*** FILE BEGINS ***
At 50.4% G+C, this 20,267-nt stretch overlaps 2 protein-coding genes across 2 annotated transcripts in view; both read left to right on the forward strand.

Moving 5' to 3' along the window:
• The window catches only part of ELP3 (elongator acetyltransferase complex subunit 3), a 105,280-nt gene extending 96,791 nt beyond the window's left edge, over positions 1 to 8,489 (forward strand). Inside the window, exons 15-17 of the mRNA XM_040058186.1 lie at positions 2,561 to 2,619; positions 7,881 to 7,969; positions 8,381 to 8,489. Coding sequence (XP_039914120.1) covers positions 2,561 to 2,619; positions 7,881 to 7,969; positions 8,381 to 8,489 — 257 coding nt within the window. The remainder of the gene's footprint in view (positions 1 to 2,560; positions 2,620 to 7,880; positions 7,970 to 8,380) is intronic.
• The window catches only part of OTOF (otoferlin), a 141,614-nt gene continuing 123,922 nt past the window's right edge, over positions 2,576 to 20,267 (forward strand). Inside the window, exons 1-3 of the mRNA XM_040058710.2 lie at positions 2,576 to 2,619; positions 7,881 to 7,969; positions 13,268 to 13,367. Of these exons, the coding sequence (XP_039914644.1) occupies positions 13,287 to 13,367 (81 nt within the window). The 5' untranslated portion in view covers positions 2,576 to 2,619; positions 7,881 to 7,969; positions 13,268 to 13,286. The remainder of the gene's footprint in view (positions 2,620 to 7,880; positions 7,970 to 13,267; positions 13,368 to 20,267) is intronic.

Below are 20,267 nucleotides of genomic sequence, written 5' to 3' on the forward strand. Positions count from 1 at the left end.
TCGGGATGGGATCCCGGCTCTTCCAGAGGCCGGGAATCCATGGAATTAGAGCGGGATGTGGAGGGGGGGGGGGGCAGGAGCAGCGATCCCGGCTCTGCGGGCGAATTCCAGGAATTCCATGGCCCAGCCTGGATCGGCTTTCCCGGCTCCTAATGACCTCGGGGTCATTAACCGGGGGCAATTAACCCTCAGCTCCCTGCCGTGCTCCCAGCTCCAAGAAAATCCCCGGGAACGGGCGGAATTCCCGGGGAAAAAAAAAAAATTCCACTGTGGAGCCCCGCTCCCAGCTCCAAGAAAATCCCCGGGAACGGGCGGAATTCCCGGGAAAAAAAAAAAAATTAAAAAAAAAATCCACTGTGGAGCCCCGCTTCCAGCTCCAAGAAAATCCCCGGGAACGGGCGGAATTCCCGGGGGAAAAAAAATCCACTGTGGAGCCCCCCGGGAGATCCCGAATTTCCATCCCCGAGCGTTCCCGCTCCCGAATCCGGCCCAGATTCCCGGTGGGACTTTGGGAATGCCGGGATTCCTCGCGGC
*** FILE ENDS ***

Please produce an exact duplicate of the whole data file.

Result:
At 50.4% G+C, this 20,267-nt stretch overlaps 2 protein-coding genes across 2 annotated transcripts in view; both read left to right on the forward strand.

Moving 5' to 3' along the window:
• The window catches only part of ELP3 (elongator acetyltransferase complex subunit 3), a 105,280-nt gene extending 96,791 nt beyond the window's left edge, over positions 1 to 8,489 (forward strand). Inside the window, exons 15-17 of the mRNA XM_040058186.1 lie at positions 2,561 to 2,619; positions 7,881 to 7,969; positions 8,381 to 8,489. Coding sequence (XP_039914120.1) covers positions 2,561 to 2,619; positions 7,881 to 7,969; positions 8,381 to 8,489 — 257 coding nt within the window. The remainder of the gene's footprint in view (positions 1 to 2,560; positions 2,620 to 7,880; positions 7,970 to 8,380) is intronic.
• The window catches only part of OTOF (otoferlin), a 141,614-nt gene continuing 123,922 nt past the window's right edge, over positions 2,576 to 20,267 (forward strand). Inside the window, exons 1-3 of the mRNA XM_040058710.2 lie at positions 2,576 to 2,619; positions 7,881 to 7,969; positions 13,268 to 13,367. Of these exons, the coding sequence (XP_039914644.1) occupies positions 13,287 to 13,367 (81 nt within the window). The 5' untranslated portion in view covers positions 2,576 to 2,619; positions 7,881 to 7,969; positions 13,268 to 13,286. The remainder of the gene's footprint in view (positions 2,620 to 7,880; positions 7,970 to 13,267; positions 13,368 to 20,267) is intronic.

Below are 20,267 nucleotides of genomic sequence, written 5' to 3' on the forward strand. Positions count from 1 at the left end.
TCGGGATGGGATCCCGGCTCTTCCAGAGGCCGGGAATCCATGGAATTAGAGCGGGATGTGGAGGGGGGGGGGGGCAGGAGCAGCGATCCCGGCTCTGCGGGCGAATTCCAGGAATTCCATGGCCCAGCCTGGATCGGCTTTCCCGGCTCCTAATGACCTCGGGGTCATTAACCGGGGGCAATTAACCCTCAGCTCCCTGCCGTGCTCCCAGCTCCAAGAAAATCCCCGGGAACGGGCGGAATTCCCGGGGAAAAAAAAAAAATTCCACTGTGGAGCCCCGCTCCCAGCTCCAAGAAAATCCCCGGGAACGGGCGGAATTCCCGGGAAAAAAAAAAAAATTAAAAAAAAAATCCACTGTGGAGCCCCGCTTCCAGCTCCAAGAAAATCCCCGGGAACGGGCGGAATTCCCGGGGGAAAAAAAATCCACTGTGGAGCCCCCCGGGAGATCCCGAATTTCCATCCCCGAGCGTTCCCGCTCCCGAATCCGGCCCAGATTCCCGGTGGGACTTTGGGAATGCCGGGATTCCTCGCGGC